Spending a weekend in a friend's cabin in Wisconsin, frustrated playwright Andrew Neville decides to go bow hunting to pass the time. Neville manages to wound a deer and track it through the woods, only to find a stranger standing over his prey. Neville challenges the stranger, who calmly maintains it's a different deer. Neville continues to insist it is his kill, but the stranger dismisses his increasingly frantic assertions. This enrages Neville, who abruptly attacks the man with a hunting knife, slitting his throat. Composing himself, Neville leaves the woods after attempting to erase all signs of his presence there.
Watching the papers for news of the killing, Neville is surprised to discover his victim is actually John Dempsey, an old acquaintance from his early days in the theatre. Neville brazenly attends the funeral, and introduces himself to Dempsey's widow, Claudia. They are attracted to each other, and Claudia invites him to stay on for a few days. Neville agrees, and slowly insuates himself into Claudia's life. Neville gradually takes over his victim's very existence, even coming to resemble Dempsey physically. Neville's new life is threatened, however, by the presence of Roland Schiess, a private investigator hired by Dempsey's parents, who suspect Claudia and Neville conspired to kill their son. Scheiss plays an unsavory Porfiry to Neville's Raskolnikov, eventually forcing Neville to strike back.
Whether he's writing political thrillers like In the Forest of the Night (1992), suspense/comedy like Blue Moon (1994), or straight suspense like Split Image, Faust always delivers. In Neville, Faust has created a complex character whose first person narration will keep readers turning pages in sick fascination. Faust's exploration of duality is also fascinating, as Neville takes over not only Dempsey's life, but his work, a play which he subtly rewrites and passes off as his own (ironically, it brings him a measure of fame he never enjoyed on his own). Neville's calm acceptance of his murderous act and his usurpation of the trappings of his victim's existence are chilling. The cat and mouse game between him and Roland Scheiss is an added bonus, as it precipitates many of the macabre happenings that take place in the final third of the book.
Neville's understated narrative lulls readers, giving the later events of the book more power. Readers know Neville is laying the seeds of his own destruction, but will be surprised at how those seeds bloom -- Neville is undone in truly spectacular fashion by a force of nature he thought he had tamed. Give Split Image and the rest of Faust's canon a try -- you won't be disappointed.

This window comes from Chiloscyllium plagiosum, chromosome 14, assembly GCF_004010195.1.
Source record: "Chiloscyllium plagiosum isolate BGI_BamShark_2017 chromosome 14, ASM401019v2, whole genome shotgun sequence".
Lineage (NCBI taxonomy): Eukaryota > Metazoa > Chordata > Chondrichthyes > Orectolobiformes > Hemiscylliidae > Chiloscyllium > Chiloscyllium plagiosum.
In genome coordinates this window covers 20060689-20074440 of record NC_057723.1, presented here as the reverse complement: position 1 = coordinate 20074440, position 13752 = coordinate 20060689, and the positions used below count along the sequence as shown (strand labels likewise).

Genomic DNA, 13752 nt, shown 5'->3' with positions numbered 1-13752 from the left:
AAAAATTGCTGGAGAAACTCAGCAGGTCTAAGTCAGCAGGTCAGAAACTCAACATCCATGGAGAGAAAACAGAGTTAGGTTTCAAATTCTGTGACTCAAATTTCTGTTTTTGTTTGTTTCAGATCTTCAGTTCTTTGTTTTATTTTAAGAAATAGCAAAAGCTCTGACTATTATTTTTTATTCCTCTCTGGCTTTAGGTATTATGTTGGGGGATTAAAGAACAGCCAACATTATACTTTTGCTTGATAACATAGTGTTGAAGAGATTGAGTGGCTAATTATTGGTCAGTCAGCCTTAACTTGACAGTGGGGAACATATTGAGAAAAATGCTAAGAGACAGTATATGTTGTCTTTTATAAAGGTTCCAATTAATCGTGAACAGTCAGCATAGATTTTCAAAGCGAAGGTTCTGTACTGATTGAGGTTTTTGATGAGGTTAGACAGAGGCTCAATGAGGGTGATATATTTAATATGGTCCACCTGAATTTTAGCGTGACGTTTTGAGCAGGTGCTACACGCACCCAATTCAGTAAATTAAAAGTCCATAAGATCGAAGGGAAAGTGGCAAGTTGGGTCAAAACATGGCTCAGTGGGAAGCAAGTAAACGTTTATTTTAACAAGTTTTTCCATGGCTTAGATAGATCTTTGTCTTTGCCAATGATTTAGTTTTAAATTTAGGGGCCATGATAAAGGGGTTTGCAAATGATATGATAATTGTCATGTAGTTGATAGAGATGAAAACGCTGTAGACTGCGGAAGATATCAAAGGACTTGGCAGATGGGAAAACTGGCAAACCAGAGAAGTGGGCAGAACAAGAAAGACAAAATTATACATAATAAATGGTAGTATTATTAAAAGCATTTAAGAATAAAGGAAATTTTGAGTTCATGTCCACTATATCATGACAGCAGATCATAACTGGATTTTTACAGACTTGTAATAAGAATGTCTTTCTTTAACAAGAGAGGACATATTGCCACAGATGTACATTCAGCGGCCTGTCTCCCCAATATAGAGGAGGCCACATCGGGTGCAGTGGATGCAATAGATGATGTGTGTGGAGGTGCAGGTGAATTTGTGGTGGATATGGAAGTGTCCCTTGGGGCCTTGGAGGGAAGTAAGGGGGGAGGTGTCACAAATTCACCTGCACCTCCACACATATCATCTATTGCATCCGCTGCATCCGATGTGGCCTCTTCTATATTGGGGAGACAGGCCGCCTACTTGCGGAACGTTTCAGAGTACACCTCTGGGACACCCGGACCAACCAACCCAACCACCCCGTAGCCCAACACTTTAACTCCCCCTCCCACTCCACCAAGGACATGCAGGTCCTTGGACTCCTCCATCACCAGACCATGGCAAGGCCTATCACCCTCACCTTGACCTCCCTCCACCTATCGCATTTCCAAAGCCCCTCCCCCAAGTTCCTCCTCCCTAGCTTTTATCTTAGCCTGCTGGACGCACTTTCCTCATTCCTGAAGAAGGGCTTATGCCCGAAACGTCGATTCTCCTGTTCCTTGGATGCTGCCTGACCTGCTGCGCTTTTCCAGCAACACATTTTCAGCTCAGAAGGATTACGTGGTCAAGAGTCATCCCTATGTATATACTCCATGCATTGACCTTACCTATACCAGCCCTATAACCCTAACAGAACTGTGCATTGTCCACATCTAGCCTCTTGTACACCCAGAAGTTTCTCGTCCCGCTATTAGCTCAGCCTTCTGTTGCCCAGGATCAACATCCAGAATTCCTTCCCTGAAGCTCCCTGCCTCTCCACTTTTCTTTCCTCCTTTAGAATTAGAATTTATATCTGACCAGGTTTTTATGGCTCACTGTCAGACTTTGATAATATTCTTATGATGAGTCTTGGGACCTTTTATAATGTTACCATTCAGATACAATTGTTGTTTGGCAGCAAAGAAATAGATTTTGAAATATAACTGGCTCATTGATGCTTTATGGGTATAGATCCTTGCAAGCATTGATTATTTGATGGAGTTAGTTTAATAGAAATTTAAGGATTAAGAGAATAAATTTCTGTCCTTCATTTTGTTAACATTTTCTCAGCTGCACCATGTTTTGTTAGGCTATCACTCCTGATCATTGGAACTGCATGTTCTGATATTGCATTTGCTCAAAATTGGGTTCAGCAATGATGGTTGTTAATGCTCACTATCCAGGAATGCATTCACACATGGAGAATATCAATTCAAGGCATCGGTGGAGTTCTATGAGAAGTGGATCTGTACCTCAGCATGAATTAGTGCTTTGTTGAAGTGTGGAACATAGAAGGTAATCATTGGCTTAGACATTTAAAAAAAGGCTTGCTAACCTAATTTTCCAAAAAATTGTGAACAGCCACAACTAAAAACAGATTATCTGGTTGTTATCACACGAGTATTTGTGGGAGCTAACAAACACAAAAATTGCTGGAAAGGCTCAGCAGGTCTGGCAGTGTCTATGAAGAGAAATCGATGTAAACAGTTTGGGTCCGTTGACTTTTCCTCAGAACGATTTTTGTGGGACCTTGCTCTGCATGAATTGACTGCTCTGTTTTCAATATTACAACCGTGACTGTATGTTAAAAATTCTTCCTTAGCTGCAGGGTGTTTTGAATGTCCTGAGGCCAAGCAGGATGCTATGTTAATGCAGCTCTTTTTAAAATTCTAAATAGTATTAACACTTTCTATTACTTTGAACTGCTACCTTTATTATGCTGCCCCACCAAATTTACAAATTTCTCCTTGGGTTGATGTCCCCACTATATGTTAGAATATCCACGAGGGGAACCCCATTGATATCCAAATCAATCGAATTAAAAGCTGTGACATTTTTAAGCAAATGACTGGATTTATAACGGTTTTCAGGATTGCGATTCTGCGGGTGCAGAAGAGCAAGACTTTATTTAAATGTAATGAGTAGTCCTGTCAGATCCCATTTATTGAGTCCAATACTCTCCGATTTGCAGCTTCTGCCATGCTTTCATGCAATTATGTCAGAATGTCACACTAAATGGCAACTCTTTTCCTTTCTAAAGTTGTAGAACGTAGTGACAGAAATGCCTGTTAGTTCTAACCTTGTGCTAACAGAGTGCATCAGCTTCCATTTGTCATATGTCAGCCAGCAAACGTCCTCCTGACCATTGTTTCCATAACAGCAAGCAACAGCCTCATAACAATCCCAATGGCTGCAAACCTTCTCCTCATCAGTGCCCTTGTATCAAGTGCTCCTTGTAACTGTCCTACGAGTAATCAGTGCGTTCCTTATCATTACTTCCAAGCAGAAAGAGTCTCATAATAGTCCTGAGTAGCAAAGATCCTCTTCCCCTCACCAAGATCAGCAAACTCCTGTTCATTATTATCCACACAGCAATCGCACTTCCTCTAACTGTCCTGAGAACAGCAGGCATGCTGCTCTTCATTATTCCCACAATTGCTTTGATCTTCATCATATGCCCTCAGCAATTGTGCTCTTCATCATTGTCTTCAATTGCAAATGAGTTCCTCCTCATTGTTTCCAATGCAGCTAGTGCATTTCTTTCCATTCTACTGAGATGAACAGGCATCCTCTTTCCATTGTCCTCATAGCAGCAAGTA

As if in a dream, a washed-up Chicago playwright sleepwalks into murder, then into taking over the life of the man he killed.
Nobody knows that Andrew Neville is staying in a friend's hunting cabin in Wisconsin when he gets into a trivial fight with a stranger that leaves the stranger dead. Afterward, Neville wipes out every sign of his presence from the cabin and heads back home without leaving any paper trail. Despite his lack of premeditation, he's committed the perfect crime, one that's left no trace at the crime scene or within Neville himself, who keeps waiting to feel remorse or horror but feels only a vague stirring of satisfaction and renewed purpose. When Neville realizes he'd known John Dempsey from a theater group years ago, he decides to attend his funeral, purloins Dempsey's display handkerchief from his decorously arrayed body, and introduces himself to Dempsey's lovely wife Claudia, an actress who's feeling more frozen out than ever by her in-laws. It's a romance made in hell, but Neville is perfectly willing to pursue it in his mild, circumspect way, even though Roland Scheiss, the horrid lawyer hired by the elder Dempseys to investigate their son's murder, makes it clear that he assumes Neville conspired with Claudia to kill her husband and intends to gather enough evidence to blackmail them for a sizable chunk of Dempsey's estate. It's obvious that Neville's state of trancelike equilibriumas he ingratiates himself with a falcon Dempsey had been training and plots his theatrical comeback via a play of Dempsey'scan't last. But Dempsey's luminously understated narrative preserves a crystalline surface undisturbed by any ripple right up to the inevitable catastrophe, which is perhaps a bit too ironic for the generally hushed buildup.
No matter. The spare, surrealistic mastery of just the right detail makes this Faust's most rewarding thriller since his return to fiction with In the Forest of the Night (1992).